The list can be continued and extended, but, in my opinion, such concreteness is not necessary. I am convinced that if one has a common taste and a need to acquire new information, as well as some communication skills, after two or three days of sharing time with a hundred of profound, very different, and to a considerable extent new people in a properly organized environment, such a person will inevitably learn a lot of useful things. Even if one does not admit (or even repulses), does not realize or does not fully realize this usefulness, I believe that it always and without exceptions, sooner or later, sprouts out in the brain of any skeptic, or, at the very least, by transit, reaches his/her colleagues. 

However, private business sets its tasks independently and even – up to a certain moment – determines the criteria of its success. If someone already isn’t poor and positions one’s company at the corporate web-site almost as a global leader and feels quite comfortable, why one should risk peace of mind and face embarrassing circumstances, exposing a particular solution for the scrutiny by ultra-qualified experts and immersing in potential or explicit competitiveness, etc.? It may seem that my words have some elements of a1rrogant sniping. Well, no; since business it not just earning money. It is also a creative self-expression, which can take very diverse forms and scale, and for which there cannot be single quality criteria...However, different persons set very different goals for themselves...

So, which of the re-emerging names of participants attract the most of my (subjective) attention?

Evan Yares was one of the brightest participants of isicad-2004 multi-vendor Forum in Novosibirsk. After that isicad.ru published a lot of papers by Evan, and I very much appreciate his participation in COFES Russia 2013 and look forward to his analyst briefing “The Future of Data Management and Search”.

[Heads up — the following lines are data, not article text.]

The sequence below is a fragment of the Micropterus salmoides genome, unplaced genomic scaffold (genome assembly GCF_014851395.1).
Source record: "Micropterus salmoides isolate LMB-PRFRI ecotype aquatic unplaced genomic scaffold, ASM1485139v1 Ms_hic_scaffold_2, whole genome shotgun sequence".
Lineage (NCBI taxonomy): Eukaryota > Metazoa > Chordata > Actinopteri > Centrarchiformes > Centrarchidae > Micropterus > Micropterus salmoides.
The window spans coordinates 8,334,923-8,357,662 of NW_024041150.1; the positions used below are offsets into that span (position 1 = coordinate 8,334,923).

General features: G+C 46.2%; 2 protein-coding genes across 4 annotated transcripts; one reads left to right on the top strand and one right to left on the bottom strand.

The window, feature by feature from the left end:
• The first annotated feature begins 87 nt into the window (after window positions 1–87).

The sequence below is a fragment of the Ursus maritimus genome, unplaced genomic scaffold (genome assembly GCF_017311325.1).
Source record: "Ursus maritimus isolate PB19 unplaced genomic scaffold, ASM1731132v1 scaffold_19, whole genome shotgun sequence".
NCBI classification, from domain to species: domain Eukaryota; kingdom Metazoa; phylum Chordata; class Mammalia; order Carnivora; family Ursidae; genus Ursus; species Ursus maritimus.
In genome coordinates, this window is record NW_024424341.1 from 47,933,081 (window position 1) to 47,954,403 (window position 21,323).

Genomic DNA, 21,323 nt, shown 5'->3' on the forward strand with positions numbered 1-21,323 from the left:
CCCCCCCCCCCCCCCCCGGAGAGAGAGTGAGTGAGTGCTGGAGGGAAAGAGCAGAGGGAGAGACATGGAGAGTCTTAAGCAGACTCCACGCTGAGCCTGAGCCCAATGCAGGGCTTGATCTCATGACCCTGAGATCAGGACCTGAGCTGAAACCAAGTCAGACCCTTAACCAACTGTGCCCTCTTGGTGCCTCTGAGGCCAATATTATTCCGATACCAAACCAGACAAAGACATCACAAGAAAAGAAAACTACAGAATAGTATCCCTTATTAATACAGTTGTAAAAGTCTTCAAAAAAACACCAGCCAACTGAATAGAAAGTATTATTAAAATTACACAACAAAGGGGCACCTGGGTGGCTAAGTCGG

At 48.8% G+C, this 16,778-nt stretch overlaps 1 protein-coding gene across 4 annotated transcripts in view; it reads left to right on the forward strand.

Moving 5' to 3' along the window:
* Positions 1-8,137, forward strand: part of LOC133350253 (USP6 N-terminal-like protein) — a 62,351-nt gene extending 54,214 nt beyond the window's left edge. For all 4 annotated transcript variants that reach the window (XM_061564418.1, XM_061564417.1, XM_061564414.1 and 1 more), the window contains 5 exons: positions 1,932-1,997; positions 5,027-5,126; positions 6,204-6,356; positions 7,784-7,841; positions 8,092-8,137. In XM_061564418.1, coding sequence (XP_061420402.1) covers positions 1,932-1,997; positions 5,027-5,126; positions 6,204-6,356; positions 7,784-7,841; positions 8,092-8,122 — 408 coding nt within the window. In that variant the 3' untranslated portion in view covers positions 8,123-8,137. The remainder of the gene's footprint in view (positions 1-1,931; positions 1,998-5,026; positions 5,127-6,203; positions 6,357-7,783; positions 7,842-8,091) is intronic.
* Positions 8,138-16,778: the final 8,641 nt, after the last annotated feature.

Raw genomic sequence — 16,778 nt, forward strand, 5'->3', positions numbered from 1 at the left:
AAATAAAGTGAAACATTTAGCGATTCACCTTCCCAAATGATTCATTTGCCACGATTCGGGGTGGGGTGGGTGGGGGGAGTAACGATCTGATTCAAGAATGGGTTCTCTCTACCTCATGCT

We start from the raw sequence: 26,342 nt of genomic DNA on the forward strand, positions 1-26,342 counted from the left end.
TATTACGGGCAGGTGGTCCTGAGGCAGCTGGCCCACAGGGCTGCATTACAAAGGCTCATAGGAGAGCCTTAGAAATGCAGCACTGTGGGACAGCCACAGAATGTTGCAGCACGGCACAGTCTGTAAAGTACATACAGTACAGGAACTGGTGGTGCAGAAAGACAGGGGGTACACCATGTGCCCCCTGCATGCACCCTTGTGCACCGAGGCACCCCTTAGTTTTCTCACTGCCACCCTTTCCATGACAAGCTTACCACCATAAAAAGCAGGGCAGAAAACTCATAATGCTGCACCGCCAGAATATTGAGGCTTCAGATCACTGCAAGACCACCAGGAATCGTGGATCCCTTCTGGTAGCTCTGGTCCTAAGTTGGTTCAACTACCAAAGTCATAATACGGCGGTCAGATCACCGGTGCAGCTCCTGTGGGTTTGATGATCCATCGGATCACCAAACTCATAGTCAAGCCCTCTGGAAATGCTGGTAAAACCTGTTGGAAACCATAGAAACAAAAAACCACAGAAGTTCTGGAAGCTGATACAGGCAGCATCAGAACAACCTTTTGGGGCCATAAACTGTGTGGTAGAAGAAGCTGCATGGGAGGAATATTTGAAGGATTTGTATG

Bricsys sends four participants (including CEO Erik de Keyser) which definitely reflects growing interest of the company to the Russian market.

Linda Lokay, Vice President Marketing and Business Development at DS Spatial Corp, comes to Petergof together with Frederic Jacqmin, Director of Sales, EMEA, DS Spatial. Perhaps Linda wishes to check whether the Russian kernels C3D and RGK can compete with ACIS and CGM or/and whether Spatial can find in Russia some new technology ideas or/and innovative human resources… 

I was always surprised by relationships between SolidWorks Corp., DS, and Russian market. To my mind, SW could sell in Russia several times more copies and services than they do it now. Maybe Boris Shoov, Dassault Systèmes SolidWorks Corporation, Partners & Alliances, Technology Director comes to investigate situation? Unfortunately, DS itself will not be presented at COFES Russia while Siemens PLM sends three persons: top managers of the Russian office plus David Mitchell, Vice-President, Teamcenter CTO.
It is worth mentioning participation of the owners and top managers from Gräbert Company:  Wilfried Gräbert, CEO и Robert Gräbert, CTO.

One of the keynote talks will be done by Yurii Udaltsov, Director of Innovation Department and member of the Board of Rosnano – the leading Russian enterprise known by vast investments in Nano-technology and other high-tech industries. In his presentation “Investing in Technologies for Innovation” Yurii  will discuss Rusnano’s experience in material-based high-tech investment and role of IT technologies as enabler of high-tech innovations. In addition to a discussion of relevant and interesting Rusnano projects, the keynote will focus on areas of interest from the point of view of integration into global innovation process, as well as developments in Russia as a potential source of engineering, IT and R&D source for innovation start-ups.